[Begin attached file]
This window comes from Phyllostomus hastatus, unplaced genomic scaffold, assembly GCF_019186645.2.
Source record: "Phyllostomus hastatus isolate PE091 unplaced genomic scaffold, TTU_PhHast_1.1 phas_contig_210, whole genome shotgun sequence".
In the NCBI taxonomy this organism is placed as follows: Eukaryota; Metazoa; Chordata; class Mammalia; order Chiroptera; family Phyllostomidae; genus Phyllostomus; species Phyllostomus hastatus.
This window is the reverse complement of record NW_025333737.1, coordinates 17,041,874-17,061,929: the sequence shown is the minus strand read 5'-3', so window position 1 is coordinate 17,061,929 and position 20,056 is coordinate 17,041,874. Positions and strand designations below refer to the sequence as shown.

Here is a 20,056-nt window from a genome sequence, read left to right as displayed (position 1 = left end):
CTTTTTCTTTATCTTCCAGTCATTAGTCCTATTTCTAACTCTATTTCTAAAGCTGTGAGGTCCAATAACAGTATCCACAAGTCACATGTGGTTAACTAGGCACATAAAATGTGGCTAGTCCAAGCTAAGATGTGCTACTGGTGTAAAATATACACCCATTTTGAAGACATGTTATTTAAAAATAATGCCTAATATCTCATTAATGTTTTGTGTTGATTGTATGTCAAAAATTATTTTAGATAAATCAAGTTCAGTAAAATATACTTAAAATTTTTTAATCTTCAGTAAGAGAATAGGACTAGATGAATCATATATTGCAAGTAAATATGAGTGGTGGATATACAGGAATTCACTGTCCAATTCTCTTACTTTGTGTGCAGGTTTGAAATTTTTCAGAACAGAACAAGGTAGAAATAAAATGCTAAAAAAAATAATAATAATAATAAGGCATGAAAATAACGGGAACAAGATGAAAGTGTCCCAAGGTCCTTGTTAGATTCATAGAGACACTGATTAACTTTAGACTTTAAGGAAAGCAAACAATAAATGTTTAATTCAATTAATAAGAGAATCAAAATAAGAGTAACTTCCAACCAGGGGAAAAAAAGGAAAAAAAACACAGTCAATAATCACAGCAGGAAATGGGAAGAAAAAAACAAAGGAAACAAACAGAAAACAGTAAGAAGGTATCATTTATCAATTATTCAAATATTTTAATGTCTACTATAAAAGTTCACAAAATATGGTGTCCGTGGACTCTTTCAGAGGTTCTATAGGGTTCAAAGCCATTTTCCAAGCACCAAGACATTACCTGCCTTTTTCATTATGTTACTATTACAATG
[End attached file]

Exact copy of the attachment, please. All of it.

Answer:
This window comes from Phyllostomus hastatus, unplaced genomic scaffold, assembly GCF_019186645.2.
Source record: "Phyllostomus hastatus isolate PE091 unplaced genomic scaffold, TTU_PhHast_1.1 phas_contig_210, whole genome shotgun sequence".
In the NCBI taxonomy this organism is placed as follows: Eukaryota; Metazoa; Chordata; class Mammalia; order Chiroptera; family Phyllostomidae; genus Phyllostomus; species Phyllostomus hastatus.
This window is the reverse complement of record NW_025333737.1, coordinates 17,041,874-17,061,929: the sequence shown is the minus strand read 5'-3', so window position 1 is coordinate 17,061,929 and position 20,056 is coordinate 17,041,874. Positions and strand designations below refer to the sequence as shown.

Here is a 20,056-nt window from a genome sequence, read left to right as displayed (position 1 = left end):
CTTTTTCTTTATCTTCCAGTCATTAGTCCTATTTCTAACTCTATTTCTAAAGCTGTGAGGTCCAATAACAGTATCCACAAGTCACATGTGGTTAACTAGGCACATAAAATGTGGCTAGTCCAAGCTAAGATGTGCTACTGGTGTAAAATATACACCCATTTTGAAGACATGTTATTTAAAAATAATGCCTAATATCTCATTAATGTTTTGTGTTGATTGTATGTCAAAAATTATTTTAGATAAATCAAGTTCAGTAAAATATACTTAAAATTTTTTAATCTTCAGTAAGAGAATAGGACTAGATGAATCATATATTGCAAGTAAATATGAGTGGTGGATATACAGGAATTCACTGTCCAATTCTCTTACTTTGTGTGCAGGTTTGAAATTTTTCAGAACAGAACAAGGTAGAAATAAAATGCTAAAAAAAATAATAATAATAATAAGGCATGAAAATAACGGGAACAAGATGAAAGTGTCCCAAGGTCCTTGTTAGATTCATAGAGACACTGATTAACTTTAGACTTTAAGGAAAGCAAACAATAAATGTTTAATTCAATTAATAAGAGAATCAAAATAAGAGTAACTTCCAACCAGGGGAAAAAAAGGAAAAAAAACACAGTCAATAATCACAGCAGGAAATGGGAAGAAAAAAACAAAGGAAACAAACAGAAAACAGTAAGAAGGTATCATTTATCAATTATTCAAATATTTTAATGTCTACTATAAAAGTTCACAAAATATGGTGTCCGTGGACTCTTTCAGAGGTTCTATAGGGTTCAAAGCCATTTTCCAAGCACCAAGACATTACCTGCCTTTTTCATTATGTTACTATTACAATG